This week, I begin my 35th year of writing this column. To celebrate, I will take you back from this week's sights through some anniversaries of earlier, especially memorable ones.

This week: The moon rises later each evening. Tonight, a little before 9 p.m., it rises far below the semi-bright Saturn and not far to the upper right of the star Spica. Every night at that time, the fading yet still bright light of fire-colored Mars hangs at its highest in the south.

The weekend of Feb. 20-21: Space shuttle Endeavour undocked from the international space station, or ISS. I woke up at 5 a.m. and drove the short journey to my favorite dawn observing site, the Cumberland Pond.

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I saw the two spacecraft. Even low in the north over the pond, the ISS looked fairly bright, with the dimmer space shuttle creeping only about two thumb-widths at arm's length ahead of it. Central New Jersey observer Joe Stieber saw the spacecraft, too, and calculated that the small apparent gap between them as we saw them flying over Maine was actually 37 miles. I admired them together in my binoculars. Human beings were riding those points of light - one of the very last shuttle missions.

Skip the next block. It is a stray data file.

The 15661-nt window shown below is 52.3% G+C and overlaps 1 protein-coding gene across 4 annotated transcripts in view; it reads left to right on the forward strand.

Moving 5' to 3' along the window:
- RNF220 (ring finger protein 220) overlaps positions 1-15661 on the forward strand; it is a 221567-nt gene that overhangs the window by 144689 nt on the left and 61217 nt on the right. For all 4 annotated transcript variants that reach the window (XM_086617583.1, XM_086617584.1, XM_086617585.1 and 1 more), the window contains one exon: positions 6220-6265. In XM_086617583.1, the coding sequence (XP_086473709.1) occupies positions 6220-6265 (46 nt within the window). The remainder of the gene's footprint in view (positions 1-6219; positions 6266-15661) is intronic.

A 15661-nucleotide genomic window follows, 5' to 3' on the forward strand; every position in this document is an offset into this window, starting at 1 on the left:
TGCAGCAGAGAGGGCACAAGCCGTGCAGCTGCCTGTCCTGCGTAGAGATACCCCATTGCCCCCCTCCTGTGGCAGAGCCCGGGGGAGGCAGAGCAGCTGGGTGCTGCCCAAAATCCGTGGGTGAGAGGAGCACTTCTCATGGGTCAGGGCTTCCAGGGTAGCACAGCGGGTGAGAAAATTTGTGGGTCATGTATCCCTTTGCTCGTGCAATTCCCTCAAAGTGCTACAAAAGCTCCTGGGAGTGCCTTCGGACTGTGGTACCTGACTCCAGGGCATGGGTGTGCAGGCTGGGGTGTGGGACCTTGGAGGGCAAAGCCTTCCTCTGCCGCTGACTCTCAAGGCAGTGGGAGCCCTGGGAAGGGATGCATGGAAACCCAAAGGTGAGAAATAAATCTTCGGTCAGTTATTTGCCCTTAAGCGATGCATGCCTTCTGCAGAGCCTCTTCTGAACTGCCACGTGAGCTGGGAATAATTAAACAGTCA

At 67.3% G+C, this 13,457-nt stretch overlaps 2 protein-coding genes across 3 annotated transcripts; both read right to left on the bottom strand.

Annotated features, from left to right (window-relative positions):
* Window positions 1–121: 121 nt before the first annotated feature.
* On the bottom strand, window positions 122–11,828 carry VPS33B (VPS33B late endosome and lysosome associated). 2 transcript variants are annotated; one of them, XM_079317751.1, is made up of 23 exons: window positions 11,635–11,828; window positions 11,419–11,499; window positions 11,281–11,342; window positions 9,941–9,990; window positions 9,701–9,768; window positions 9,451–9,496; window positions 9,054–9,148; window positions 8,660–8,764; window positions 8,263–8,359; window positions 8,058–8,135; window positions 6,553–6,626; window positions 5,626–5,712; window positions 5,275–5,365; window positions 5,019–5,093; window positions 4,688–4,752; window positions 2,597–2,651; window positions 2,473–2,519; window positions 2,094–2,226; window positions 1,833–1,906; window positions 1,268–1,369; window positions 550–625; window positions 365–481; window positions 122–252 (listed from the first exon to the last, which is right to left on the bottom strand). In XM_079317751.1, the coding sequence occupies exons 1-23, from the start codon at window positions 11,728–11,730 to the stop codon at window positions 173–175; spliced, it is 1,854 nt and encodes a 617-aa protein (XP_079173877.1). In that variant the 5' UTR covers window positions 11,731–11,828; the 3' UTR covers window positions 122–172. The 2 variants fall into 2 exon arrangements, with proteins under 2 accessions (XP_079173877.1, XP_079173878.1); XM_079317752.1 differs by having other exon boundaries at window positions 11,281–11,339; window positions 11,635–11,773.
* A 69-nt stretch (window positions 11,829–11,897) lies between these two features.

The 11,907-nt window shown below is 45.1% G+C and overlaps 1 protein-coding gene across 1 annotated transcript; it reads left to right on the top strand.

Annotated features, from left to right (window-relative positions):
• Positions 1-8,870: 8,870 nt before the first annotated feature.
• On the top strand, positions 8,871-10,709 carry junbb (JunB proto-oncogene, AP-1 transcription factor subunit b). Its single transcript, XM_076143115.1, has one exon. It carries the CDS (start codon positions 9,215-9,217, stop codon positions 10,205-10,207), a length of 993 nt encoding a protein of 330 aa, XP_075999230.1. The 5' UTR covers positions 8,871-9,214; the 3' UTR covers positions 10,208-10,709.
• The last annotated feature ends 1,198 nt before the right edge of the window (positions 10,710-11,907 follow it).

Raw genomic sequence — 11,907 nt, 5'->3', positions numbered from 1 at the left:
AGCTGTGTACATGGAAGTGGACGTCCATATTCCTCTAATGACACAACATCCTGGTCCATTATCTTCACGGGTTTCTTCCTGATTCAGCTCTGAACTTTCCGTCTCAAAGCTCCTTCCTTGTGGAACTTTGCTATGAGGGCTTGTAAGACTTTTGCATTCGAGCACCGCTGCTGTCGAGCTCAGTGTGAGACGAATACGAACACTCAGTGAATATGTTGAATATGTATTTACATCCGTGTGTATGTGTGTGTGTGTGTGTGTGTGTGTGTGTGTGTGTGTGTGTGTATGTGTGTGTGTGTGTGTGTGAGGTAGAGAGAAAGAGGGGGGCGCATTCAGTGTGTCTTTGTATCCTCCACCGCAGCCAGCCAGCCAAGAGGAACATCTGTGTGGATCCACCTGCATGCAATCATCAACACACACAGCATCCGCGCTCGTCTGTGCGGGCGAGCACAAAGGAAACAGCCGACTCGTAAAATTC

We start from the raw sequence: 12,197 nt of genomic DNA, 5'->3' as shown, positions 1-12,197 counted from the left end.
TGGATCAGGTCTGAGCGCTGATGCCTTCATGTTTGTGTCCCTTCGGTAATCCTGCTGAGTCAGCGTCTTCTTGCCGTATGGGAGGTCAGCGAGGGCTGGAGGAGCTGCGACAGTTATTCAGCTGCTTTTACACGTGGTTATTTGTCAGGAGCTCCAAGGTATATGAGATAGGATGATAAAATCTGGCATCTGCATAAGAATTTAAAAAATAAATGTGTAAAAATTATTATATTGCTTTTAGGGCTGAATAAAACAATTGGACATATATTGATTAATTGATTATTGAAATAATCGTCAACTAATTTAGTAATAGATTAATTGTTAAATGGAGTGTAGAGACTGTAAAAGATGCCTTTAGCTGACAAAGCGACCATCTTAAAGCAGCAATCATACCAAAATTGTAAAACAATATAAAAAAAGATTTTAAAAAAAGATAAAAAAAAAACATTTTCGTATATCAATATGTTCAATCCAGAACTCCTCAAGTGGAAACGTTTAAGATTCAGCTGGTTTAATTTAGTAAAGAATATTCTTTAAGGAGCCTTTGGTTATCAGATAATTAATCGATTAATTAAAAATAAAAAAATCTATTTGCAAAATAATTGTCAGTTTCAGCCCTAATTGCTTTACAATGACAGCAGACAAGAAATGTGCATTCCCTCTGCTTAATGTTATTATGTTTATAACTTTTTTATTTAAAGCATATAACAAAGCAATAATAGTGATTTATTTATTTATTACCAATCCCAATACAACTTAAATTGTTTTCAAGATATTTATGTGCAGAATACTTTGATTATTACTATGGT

The next dawn, I only had to stand - for 10 straight minutes - on a patch of ice in my front yard to see that the ISS-shuttle gap had grown to almost half a sky They were, however, passing higher - the space shuttle just above the North Star - and the ISS was especially bright. One of my Rowan University students beheld them, and so did Joe Stieber - this time calculating that the gap as they passed in turn over Connecticut was 430 miles. The shuttle landed at Cape Canaveral that night.

Winter 25 years ago, in 1985: The first naked-eye sighting of Halley's Comet since 1910 was made, initiating what proved to be one of the dimmest but still exciting returns of the comet.

Leap Day 30 years ago, in 1980: It was the evening of Leap Day and Jupiter and Mars did something they only come even close to doing once every 143 years: They reached their brightest right next to each other. As a bonus, they were also next to the full moon, whose impressiveness they outdueled. It was also the coldest night I have ever experienced, 23 degrees below zero Fahrenheit.

Thirty-one years ago last Friday, in 1979: The day I saw my second, staggering total eclipse of the sun in Lundar, a town in Manitoba, Canada. The next total eclipse visible from North America would occur in 1991.

Two older 2010 anniversaries: The 100th of the wondrous 1910 return of Halley's Comet and the 200th of the creation of my beloved Cumberland Pond.

Fred Schaaf is a local author and astronomer. He can be reached at:

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